First day of school
Trip Start May 18, 2007
43Trip End Jul 28, 2007
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First day of school today - volunteering at the Maldonado school in a very very poor part of the not-quite-suburbs of Arequipa. Nineteen kids were there today (3 out sick). I'm teaching four Grade 3 kids.
The Grades 1, 2, and 3, kids are all in one same room, and the 4-5-6 are upstairs in another classroom. One Peruvian teacher per classroom, approximately 2 volunteers per classroom.
The children are sweet, affectionate, cute - of course, they're kids. They're also from very poor families; many from broken homes; some are abused, others are neglected, most are malnourished, all range from dirty to filthy. Yet - they are children like any others, and have smiles that light up the room.
We feed them, help wash them, teach them to brush their teeth and scrub their hands, give them some water, and throughout all this also try to squeeze in some actual teaching. The GVI volunteers do a great job of complementing the teaching that the two Peruvian teachers can provide to a full contingent of 22 kids covering all 6 grades. This means that we teach in Spanish. I wasn't sure my Spanish was up to snuff to actually "teach" - after today, no problem. We're talking Grade 3 math, reading and writing, and other topics that I can handle fairly easily in Spanish, so no major problem.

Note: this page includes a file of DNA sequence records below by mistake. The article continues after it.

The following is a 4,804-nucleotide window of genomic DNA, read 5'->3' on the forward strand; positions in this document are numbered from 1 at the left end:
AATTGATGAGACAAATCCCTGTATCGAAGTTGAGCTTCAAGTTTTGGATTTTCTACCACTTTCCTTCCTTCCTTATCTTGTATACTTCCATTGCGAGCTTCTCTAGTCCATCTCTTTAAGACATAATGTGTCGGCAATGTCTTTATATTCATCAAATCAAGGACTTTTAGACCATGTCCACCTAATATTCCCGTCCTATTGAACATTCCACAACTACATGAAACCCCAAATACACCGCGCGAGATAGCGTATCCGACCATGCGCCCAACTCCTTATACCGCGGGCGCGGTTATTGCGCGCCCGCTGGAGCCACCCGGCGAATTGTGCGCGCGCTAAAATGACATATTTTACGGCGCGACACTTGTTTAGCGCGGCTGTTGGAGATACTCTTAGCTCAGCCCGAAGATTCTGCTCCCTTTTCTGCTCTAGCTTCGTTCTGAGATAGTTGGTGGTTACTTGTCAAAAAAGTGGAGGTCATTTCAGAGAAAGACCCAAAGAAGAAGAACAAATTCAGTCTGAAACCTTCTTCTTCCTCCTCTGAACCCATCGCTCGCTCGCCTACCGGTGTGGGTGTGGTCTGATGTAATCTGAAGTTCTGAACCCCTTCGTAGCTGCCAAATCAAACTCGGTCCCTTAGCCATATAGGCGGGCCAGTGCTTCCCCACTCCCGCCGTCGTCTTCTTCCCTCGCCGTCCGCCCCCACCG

Today, however, I also inherited a special task. Since almost all the kids are sick with colds, coughs, and who knows what else (sore throats - hopefully not strep...), they were all taken to the clinic yesterday by GVI, and most were prescribed antibiotics and other things. Because we cannot count on the families to properly administer the medicine at home, the volunteers at school are managing that. It's now my (nearly full-time) job, for the next 8-10 days. Just call me "Florence Nightingale". For anyone wondering, I did bring with me my own prescription of antibiotics, in case I get sick. After this week, I won't be surprised if I catch something...
In many ways, it does remind me a lot of teaching in Japan on the JET Program... 15 years ago! Of course, the conditions are not the same, but truth be told, some of the conditions were not that much better in Japan, in some cases... All in all, though, these kids here have it very tough, and I'd love to find out, in a few years, how many are able to break out of the vicious circle they seem to be caught in.
I have to run for now - more tomorrow and Thursday, with pictures.
I visited the Monastery of Santa Catalina yesterday -- it's listed in the book "1000 Places to See Before You Die" -- and I can't wait to post some of the pictures. What an unbelievably beautiful place...
Take care for now -